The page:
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Walls in land art and other environmental sculpture
barriers and enclosures
Sometimes environmental- or land art projects, or certain elements out of which they are comprised, are about delimitation. Things like earthen mounds, dikes, walls, barriers, a waterway or a row of trees draw a line through which passage requires more than just continuing in the direction one is going. A row of trees forms a visual barrier, but still allows passage through it. A stone wall does not.
a wall defines the space around it or encloses a space inside it
The presence of a barrier can have a purely practical reason, but also a visual or sensory one. Even when such a wall or barrier has a mere practical function, it nevertheless is there and it can be seen. In the case of art, practical requirements alone do not justify the presence of such an element; its visual impact can not be denied nor can it be ignored.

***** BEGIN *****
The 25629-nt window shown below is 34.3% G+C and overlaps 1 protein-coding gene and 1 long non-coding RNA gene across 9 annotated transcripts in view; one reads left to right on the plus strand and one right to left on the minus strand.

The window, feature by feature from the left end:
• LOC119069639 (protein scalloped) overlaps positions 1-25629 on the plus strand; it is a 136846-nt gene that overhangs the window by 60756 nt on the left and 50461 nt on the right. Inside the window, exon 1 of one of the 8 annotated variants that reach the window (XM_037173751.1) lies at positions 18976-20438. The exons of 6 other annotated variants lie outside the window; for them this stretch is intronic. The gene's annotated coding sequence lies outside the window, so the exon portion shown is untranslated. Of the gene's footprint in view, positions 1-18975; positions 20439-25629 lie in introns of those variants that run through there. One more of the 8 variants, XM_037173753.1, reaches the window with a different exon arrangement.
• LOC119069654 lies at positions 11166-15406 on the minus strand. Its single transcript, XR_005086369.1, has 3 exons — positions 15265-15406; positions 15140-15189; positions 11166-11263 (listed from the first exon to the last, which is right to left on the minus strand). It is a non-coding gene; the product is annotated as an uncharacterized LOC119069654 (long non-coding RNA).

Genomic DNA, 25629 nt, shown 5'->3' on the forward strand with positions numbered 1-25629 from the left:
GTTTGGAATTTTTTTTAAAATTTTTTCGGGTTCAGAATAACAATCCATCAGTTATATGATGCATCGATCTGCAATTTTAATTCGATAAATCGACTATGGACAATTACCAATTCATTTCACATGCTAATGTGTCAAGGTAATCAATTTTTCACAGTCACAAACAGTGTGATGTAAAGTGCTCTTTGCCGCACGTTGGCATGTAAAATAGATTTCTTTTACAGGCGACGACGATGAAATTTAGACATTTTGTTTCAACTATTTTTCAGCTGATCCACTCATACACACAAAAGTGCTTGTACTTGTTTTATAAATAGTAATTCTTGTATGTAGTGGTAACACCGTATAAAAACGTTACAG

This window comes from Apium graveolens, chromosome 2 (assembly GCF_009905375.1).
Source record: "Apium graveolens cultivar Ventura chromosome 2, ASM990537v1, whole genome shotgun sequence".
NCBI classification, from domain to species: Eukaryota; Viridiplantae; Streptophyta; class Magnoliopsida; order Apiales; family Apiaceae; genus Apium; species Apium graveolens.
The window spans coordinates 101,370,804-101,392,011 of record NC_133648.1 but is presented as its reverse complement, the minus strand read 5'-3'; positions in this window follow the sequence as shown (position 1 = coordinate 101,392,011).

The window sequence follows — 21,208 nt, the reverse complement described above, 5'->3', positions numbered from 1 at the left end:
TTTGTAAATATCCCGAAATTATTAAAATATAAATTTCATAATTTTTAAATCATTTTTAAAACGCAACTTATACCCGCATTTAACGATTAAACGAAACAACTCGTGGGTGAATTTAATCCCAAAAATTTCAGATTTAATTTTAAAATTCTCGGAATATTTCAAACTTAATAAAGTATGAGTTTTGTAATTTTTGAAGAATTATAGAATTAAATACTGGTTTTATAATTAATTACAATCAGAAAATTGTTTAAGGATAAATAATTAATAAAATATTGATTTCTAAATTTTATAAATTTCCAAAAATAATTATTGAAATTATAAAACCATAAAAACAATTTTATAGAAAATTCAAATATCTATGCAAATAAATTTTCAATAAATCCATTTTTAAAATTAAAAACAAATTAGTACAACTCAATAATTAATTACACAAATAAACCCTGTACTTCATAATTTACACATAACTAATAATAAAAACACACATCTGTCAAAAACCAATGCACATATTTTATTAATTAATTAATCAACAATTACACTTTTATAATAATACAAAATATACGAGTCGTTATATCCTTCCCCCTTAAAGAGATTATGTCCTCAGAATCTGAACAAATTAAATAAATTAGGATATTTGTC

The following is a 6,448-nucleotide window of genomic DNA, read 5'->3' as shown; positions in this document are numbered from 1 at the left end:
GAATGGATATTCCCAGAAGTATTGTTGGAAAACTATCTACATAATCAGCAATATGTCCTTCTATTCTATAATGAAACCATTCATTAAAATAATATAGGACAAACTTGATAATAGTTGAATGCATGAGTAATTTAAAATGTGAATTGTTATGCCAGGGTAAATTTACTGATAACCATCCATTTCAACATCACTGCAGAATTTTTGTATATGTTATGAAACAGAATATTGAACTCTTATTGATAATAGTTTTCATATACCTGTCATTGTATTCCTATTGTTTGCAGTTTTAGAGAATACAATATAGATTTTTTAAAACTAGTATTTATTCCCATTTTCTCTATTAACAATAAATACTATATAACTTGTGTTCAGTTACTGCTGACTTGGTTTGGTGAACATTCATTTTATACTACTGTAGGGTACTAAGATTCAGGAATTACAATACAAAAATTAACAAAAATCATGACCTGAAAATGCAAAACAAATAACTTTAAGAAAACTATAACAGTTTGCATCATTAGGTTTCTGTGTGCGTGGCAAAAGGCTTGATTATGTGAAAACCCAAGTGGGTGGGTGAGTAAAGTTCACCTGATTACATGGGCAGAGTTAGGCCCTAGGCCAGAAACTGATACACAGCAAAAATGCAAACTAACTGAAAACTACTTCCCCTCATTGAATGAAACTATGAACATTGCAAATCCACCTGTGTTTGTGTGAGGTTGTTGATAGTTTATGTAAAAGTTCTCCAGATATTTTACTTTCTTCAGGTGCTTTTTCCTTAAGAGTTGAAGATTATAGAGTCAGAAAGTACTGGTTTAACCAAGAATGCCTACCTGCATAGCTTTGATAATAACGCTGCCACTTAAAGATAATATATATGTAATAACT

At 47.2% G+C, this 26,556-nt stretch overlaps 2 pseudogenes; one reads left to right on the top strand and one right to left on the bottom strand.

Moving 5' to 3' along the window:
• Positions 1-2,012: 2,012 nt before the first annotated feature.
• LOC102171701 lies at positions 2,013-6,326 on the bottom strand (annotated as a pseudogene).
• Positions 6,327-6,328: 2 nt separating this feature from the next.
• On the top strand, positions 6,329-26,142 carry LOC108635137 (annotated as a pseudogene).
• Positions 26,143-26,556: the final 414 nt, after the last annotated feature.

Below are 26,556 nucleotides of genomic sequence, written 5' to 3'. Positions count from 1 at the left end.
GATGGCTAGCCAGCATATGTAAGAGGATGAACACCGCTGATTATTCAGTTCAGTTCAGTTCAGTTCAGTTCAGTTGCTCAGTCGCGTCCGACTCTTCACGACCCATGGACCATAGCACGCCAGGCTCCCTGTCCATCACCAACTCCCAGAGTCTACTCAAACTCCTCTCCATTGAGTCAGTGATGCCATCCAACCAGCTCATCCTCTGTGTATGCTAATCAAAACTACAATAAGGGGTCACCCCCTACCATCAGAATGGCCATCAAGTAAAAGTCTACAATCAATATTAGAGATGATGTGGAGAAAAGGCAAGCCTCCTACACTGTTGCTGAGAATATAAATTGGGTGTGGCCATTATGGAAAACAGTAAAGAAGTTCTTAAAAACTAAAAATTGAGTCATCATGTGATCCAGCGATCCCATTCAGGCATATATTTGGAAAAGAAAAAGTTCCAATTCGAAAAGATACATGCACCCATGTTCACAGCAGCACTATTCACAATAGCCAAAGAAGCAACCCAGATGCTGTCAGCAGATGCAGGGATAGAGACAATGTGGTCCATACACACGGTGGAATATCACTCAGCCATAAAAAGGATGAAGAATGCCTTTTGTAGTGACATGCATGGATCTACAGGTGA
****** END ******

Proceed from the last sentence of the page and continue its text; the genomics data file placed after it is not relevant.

There is more to art than meets the eye, taking part in any environment requires the other senses to fully undergo the presented sensations. The change of the acoustics, presented by a wall for instance, change the way in which the participant undergoes the environment. An enclosed space more or less shuts out sounds coming from the outside, but also affects the interior acoustics. Smell can be affected by the absence of wind. Smells greatly influence how we remember certain situations. Willows, whether or not forming a barrier, smell differently than a stone wall made of bricks or a concrete one. When painted, the color will influence how people will process its effect on them. The psychology of color perception is also one of the many facets of any given environment.
A barrier blocking passage forces one to choose another route - in which way one is actually being controlled by it. Protection can also be a function of a surrounding wall or other surrounding element. In this way land artists create enclosures among other things to influence the sensations of the persons entering them.